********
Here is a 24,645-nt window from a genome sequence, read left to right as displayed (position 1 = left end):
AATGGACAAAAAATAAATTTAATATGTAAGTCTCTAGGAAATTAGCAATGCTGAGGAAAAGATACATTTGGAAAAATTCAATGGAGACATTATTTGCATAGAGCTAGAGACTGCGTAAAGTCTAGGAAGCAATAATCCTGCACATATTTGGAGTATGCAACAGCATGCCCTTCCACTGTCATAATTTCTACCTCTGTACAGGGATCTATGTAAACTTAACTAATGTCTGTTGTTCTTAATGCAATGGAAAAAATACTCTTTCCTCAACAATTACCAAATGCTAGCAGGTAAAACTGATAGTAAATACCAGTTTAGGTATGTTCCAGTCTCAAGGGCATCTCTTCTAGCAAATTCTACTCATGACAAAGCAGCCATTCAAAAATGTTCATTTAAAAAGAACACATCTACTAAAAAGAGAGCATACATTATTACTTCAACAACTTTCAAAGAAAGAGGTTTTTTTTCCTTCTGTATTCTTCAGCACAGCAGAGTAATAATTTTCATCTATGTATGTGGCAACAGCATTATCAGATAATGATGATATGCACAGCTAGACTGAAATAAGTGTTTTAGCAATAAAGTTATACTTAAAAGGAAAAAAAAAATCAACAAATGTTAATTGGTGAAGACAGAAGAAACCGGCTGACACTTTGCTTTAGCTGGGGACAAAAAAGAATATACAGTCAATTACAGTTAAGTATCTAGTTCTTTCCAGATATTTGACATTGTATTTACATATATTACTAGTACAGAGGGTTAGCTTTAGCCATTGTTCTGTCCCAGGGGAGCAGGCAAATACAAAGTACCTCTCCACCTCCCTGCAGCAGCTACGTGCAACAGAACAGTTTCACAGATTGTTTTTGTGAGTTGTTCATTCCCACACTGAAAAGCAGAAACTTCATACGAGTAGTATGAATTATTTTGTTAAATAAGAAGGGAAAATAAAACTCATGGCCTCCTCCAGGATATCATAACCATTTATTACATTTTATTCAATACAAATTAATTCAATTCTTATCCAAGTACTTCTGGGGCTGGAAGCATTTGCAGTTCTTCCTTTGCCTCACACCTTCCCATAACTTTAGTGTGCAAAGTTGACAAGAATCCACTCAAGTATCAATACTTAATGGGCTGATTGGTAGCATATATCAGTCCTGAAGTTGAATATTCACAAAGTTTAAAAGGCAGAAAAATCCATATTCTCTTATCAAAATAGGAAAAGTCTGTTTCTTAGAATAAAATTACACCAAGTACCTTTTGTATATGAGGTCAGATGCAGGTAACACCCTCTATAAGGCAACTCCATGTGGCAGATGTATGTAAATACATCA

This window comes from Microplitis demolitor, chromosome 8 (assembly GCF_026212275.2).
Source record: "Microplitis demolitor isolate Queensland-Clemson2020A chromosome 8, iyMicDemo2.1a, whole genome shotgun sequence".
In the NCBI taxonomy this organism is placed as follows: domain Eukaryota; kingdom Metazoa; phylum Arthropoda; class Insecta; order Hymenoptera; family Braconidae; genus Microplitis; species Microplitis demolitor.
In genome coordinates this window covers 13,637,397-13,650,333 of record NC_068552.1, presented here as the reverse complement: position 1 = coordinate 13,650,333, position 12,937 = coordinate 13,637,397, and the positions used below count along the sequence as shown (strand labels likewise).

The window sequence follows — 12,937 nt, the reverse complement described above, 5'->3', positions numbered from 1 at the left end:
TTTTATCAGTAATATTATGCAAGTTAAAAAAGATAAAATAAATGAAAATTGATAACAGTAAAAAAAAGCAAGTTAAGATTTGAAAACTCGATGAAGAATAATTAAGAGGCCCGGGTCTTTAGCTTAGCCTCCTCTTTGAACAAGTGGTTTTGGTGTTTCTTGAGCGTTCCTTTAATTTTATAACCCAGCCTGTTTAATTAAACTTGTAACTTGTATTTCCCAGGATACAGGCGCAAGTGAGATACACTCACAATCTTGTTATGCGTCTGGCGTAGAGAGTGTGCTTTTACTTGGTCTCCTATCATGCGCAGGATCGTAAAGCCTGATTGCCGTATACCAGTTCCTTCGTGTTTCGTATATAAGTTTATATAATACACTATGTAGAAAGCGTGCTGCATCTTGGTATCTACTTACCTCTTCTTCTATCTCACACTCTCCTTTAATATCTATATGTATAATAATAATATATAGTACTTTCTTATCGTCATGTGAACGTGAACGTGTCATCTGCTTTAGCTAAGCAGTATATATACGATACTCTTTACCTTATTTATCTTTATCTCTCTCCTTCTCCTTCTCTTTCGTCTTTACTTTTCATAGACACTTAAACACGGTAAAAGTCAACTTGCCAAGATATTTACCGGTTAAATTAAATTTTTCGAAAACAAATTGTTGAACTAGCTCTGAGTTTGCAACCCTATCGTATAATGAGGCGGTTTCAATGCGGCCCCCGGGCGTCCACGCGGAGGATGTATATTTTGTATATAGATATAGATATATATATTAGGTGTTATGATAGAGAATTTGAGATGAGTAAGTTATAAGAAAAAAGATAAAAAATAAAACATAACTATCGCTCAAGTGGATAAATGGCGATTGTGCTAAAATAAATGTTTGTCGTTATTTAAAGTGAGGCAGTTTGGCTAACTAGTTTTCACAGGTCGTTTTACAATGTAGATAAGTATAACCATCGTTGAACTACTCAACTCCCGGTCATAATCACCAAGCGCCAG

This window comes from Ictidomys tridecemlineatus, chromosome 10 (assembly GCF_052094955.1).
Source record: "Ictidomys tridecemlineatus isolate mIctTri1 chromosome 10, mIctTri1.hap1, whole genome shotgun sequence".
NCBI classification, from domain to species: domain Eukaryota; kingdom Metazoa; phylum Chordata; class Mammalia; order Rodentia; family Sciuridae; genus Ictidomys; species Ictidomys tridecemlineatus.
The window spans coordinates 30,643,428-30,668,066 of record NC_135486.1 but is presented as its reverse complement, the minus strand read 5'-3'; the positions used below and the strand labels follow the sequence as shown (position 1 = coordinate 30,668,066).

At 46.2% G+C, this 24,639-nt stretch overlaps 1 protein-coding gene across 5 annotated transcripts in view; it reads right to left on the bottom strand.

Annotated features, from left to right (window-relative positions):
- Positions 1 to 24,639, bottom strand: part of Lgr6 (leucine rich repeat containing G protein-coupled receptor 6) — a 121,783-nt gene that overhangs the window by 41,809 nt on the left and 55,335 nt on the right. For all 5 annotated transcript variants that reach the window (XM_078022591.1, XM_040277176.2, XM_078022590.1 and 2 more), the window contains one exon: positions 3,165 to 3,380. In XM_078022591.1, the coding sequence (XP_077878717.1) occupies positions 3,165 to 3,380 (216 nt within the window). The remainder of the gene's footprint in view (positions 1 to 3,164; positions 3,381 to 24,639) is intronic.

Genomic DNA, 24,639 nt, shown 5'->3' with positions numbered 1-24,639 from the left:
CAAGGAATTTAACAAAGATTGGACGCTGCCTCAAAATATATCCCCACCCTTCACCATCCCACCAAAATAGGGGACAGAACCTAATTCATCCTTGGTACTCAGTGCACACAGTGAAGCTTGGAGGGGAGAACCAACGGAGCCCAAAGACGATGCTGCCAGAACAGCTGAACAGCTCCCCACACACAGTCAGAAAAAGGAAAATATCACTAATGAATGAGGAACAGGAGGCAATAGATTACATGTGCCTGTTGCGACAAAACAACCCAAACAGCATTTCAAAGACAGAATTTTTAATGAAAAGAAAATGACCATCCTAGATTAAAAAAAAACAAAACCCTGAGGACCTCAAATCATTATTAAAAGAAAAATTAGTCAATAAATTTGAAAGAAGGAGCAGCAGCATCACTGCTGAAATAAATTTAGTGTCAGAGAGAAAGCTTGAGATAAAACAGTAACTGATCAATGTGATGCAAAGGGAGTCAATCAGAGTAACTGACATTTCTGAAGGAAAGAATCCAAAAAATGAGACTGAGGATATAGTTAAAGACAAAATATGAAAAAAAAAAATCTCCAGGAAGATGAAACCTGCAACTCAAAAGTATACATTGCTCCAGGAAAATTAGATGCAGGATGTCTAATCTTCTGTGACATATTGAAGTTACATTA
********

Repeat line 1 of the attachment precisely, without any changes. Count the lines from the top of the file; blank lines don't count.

Here is a 24,645-nt window from a genome sequence, read left to right as displayed (position 1 = left end):